No more registration for long-barrelled guns
These guns won't have to be registered
The Harper government has already destroyed most of the Canadian firearms registry. The destruction began May 20 after Harper's gun registry destruction law passed through Parliament.
The Canadian registry contained details on about 8 million guns, hunting rifles, other firearms and their owners.
Only the records of Quebec residents were set aside pending a court decision after the Quebec government took Harper to court to try to save at least those guns that had been registered in Quebec.
According to the RCMP who is in charge of the destruction, getting rid of that many files and data located in many different places is a long and complicated process that could take several more months.
In many cases the information on the guns are in the files of former criminals. This information must be removed from police records as well as the federal gun registry.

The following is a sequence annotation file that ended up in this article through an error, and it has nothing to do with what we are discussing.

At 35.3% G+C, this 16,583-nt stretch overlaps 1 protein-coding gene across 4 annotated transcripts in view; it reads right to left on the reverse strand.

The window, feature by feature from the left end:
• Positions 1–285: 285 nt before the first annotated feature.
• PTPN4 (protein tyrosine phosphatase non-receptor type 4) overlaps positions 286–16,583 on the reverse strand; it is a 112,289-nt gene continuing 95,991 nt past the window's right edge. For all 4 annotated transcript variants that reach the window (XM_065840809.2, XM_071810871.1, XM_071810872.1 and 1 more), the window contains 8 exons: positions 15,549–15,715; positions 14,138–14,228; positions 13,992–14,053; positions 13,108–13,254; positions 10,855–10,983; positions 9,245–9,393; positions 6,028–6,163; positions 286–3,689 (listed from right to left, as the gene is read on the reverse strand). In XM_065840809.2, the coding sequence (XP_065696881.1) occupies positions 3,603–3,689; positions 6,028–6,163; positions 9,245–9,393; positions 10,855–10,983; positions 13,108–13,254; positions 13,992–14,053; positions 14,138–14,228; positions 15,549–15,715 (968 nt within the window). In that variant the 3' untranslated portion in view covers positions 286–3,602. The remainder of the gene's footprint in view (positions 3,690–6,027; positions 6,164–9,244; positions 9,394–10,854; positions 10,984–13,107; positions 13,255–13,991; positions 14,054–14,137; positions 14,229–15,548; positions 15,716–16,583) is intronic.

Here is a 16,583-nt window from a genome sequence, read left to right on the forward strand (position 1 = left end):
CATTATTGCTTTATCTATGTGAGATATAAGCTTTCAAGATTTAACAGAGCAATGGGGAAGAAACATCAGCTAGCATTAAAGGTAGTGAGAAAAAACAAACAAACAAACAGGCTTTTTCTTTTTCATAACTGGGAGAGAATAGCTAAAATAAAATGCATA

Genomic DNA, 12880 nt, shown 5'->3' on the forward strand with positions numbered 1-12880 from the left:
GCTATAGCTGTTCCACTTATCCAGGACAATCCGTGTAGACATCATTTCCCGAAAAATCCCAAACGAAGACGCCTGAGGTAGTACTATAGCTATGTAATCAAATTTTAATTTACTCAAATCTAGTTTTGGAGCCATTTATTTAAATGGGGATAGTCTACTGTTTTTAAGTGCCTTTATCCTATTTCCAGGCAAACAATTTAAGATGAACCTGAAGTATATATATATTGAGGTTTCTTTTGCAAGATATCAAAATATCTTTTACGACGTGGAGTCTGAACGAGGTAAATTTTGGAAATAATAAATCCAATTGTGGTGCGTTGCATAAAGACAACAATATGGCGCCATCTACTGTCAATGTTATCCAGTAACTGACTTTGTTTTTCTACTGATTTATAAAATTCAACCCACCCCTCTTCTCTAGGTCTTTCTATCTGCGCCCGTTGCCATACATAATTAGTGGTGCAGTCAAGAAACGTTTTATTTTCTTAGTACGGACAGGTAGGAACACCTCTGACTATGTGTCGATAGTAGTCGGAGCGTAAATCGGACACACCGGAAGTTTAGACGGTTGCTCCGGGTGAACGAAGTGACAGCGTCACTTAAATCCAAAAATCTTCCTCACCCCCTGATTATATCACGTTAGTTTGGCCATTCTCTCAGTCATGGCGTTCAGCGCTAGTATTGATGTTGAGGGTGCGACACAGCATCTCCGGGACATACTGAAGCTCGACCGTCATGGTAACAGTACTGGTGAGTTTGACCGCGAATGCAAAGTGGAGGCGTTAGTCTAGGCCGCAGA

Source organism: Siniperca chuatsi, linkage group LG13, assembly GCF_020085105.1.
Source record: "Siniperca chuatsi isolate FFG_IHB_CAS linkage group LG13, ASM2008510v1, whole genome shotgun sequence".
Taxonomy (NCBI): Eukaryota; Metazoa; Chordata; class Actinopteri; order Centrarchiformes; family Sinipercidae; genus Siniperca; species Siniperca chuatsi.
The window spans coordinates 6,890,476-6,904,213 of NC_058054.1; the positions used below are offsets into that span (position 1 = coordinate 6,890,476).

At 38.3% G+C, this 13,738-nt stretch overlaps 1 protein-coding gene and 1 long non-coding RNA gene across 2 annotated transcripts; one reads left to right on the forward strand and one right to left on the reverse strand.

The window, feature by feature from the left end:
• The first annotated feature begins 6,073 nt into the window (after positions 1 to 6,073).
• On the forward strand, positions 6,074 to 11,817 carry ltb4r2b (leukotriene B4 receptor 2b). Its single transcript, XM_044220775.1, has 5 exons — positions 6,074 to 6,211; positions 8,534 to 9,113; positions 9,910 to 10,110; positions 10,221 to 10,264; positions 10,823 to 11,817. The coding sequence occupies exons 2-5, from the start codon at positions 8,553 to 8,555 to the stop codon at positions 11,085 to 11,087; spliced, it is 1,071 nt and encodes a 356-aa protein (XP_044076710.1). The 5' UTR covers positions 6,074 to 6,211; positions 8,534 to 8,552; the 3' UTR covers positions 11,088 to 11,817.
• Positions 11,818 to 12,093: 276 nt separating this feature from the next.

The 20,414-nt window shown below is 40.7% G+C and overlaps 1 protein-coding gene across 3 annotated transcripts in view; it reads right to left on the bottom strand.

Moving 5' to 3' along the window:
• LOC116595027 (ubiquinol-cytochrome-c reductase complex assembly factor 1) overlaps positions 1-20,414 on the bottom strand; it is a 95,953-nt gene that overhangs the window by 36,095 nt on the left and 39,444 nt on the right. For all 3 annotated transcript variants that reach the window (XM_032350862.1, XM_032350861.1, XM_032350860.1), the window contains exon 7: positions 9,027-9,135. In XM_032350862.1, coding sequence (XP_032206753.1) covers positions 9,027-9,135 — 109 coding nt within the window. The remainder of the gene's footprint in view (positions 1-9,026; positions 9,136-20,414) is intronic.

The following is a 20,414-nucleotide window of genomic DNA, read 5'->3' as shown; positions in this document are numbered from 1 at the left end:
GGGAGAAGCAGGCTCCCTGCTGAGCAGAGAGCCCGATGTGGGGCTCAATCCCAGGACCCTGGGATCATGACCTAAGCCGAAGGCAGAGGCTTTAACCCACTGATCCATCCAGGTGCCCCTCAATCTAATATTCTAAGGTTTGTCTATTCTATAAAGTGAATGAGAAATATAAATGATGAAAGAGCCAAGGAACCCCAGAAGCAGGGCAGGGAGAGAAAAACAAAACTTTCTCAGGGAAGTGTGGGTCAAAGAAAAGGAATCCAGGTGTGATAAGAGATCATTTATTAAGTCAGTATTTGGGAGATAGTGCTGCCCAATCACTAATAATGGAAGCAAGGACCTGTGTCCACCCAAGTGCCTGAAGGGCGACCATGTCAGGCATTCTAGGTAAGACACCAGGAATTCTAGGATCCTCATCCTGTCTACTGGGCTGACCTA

But when they finally finish, say police, there will be no trace of millions of rifles, shotguns and other weapons.
And because of the new Harper law on guns, owners of these firearms will no longer be obliged to register their guns, and hunting rifles.
They will still have to obtain a gun permit, but as for how many guns they own, what calibre, and how they use their weapons, police will have to guess.
Police officers in Canada were in favor of maintaining the registry which they consulted thousands of times a day to help them apprehend criminals and sometimes return stolen weapons to owners.
Harper decided to abolish the gun registry because wanted to please gun owners who did not relish at having to register their firearms with the police.